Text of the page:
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Marco Di Vaio: The Tree That Hides the Forest

The Montreal Impact is already too dependant on Marco Di Vaio.

Jim O'Connor-USA TODAY Sports

After escaping the Union's second goal, on more than one occasion, the Montreal Impact get one precious point out of PPL Park. Marco Di Vaio can be thanked again as he demonstrated yet again why he is one of the best strikers in MLS.

But Di Vaio continues to be the tree that hides the forest. Before facing the Philadelphia Union, the Impact had just lost three games in a row. Frank Klopas' men never seemed to gel as a unit. They were at best inconsistent.

If Di Vaio is a sturdy baobab, there are a few weak trees out there. And as the Impact is taking the long MLS road, Year 3 is an important crossroad. But a quiet off-season, too many X factors and an unstable head coaching situation is catching up to Montreal.

Outside of winning games and making the playoffs, there is no discernible sporting project. Changing coaches as easily as changing socks, the burden and responsibility of building the club falls on the shoulders of Nick de Santis.

With the important signing of Marco Di Vaio, back in the summer of 2012, De Santis brought in an older player that proved to the MLS that age is just a number. Scoring double digits in 2013 (20), he has proved to be the club's most important player.

But since, the Impact did not build on that momentum and surround the Goleador, as if the 2013 free fall was not enough of a sign. A lack of offensive options and depth is catching up to the Impact as expected. Could we even say that it was planned?

Looking back at the 1-1 tie over the weekend, the '' Di Vaio dependence'' has become unhealthy. In 2014, the Impact's spine is composed of Di Vaio, Troy Perkins and Justin Mapp.

Perkins continues to be called upon to make key saves, as it is expected. But anything outside extraordinary and the Impact suffer and lose games. With at least 3 key saves against the Union, Perkins is the rock that the club needs.

Mapp revived his career when he joined the team during the 2012 MLS expansion draft. If he does not create something out of nothing, the Impact's creativity department goes on strike. His 1-v-1 skills are one of the most dangerous in the league and his capacity to create space is remarkable.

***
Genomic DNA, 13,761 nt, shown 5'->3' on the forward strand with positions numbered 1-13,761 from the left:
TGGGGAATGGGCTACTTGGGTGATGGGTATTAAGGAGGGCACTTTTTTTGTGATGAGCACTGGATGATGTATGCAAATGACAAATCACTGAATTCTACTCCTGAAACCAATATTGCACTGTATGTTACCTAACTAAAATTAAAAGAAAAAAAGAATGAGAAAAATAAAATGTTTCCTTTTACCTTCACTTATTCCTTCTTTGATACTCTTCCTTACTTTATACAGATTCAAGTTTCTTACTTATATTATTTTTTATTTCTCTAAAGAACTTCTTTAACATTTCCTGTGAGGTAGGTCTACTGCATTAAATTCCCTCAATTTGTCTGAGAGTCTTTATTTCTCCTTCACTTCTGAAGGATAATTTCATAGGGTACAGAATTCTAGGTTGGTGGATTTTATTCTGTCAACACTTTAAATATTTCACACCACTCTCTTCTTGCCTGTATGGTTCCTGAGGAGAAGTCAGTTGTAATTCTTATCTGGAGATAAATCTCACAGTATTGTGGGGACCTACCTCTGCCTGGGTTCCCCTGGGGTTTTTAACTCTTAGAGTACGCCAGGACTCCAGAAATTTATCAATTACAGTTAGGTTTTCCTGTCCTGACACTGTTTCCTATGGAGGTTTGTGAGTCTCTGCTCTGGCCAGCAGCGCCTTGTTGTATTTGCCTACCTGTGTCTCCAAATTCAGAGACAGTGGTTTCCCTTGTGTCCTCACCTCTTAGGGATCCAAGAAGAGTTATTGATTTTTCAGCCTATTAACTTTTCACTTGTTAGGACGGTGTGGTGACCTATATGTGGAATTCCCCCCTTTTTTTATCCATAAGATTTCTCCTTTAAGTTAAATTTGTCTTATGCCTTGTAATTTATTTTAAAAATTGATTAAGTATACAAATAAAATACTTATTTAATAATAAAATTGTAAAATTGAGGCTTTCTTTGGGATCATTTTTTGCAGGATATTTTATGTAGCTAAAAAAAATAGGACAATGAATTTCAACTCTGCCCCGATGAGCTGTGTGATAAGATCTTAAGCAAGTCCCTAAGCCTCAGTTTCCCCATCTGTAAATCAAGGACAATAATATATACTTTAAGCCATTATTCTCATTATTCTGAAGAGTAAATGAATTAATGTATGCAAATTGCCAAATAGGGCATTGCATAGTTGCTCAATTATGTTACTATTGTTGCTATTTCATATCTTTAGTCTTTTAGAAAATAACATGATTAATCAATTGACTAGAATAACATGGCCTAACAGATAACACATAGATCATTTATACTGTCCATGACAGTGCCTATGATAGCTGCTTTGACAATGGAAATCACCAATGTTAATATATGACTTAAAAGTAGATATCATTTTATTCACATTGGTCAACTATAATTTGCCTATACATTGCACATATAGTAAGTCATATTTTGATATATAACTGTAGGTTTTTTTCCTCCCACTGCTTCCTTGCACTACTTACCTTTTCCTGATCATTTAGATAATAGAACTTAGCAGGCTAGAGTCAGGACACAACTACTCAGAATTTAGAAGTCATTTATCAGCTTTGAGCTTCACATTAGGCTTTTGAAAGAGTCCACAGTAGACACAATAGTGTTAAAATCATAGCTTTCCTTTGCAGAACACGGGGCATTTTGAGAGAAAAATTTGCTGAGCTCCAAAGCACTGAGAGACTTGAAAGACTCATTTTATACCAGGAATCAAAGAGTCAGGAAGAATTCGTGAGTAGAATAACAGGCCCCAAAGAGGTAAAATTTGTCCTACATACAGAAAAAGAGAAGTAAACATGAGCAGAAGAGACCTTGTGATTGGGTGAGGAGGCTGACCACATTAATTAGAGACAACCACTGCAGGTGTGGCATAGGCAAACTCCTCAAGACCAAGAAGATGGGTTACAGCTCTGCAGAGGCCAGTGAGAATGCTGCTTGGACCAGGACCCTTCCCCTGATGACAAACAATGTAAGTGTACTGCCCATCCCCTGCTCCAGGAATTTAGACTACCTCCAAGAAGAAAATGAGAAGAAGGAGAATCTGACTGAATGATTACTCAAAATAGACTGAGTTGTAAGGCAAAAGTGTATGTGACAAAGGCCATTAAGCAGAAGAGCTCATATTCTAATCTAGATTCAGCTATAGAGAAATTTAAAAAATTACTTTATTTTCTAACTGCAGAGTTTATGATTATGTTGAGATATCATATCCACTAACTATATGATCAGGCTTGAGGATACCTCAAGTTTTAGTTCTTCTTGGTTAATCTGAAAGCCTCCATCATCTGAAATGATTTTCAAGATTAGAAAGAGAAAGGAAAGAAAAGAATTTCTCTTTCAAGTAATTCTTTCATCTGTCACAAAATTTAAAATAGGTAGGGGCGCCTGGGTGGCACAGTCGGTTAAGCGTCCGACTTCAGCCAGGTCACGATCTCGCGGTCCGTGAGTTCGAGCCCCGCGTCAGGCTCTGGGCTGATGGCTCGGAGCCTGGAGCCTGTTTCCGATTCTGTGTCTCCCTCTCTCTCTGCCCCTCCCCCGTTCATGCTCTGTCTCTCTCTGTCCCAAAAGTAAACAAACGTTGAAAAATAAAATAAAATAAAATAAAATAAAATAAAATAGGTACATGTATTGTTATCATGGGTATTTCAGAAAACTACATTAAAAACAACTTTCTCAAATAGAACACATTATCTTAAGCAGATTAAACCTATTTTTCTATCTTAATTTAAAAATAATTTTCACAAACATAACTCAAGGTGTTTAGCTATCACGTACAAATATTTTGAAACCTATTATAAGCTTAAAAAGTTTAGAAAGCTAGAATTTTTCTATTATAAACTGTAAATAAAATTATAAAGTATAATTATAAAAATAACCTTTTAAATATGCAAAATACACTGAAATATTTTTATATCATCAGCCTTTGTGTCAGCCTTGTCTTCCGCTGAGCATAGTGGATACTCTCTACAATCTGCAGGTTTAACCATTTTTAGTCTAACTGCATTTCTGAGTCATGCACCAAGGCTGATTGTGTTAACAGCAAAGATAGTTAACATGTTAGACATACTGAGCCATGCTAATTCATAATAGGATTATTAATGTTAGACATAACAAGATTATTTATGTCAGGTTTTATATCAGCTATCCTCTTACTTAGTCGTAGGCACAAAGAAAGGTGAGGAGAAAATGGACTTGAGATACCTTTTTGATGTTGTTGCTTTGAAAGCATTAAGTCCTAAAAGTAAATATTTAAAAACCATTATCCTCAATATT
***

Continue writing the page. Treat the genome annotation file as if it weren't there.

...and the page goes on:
Add Di Vaio to the mix and you have your 2014 spine. As Patrice Bernier is not 100% yet, more pressure is on Hernan Bernardello and Collen Warner to help shelter a back-line that did not get enough help during the off-season.

It's a bigger point for our heads than the standings -Di Vaio after 1-1 tie vs Philly.

But there are too many absentees that are wearing the Bleu, Blanc, Noir, that are neither on the bench nor with the reserve team.

We are talking about the likes of Felipe Martins and Andres Romero that make up 2/3 of the Impact's ''offensive'' midfield.

If Felipe is unable to fill the role of a reliable offensive midfielder, Romero just seems as lost as he always was since joining the club. Outside a few games in 2013, the Argentinean has not shown to capacity to take on players, show speed on the wings or be a defensive reference on the left.

The positive result in Philadelphia will only temporarily mask the Impact's many weaknesses. It will need all the character and Grinta it showed in 2013 to help it survive in a difficult 2014 MLS season.

Until the club's X Factors decide to become reliable contributors on a regular basis, the club's lack of a clear sporting project will come back to haunt them quickly. What did the club exactly do during the off-season and preseason?

Until then, Marco Di Vaio will need to be the strong tree hiding a decrepit forest. One just hope that a spark will ignite the team to win under a clear sporting direction and not get burned by it.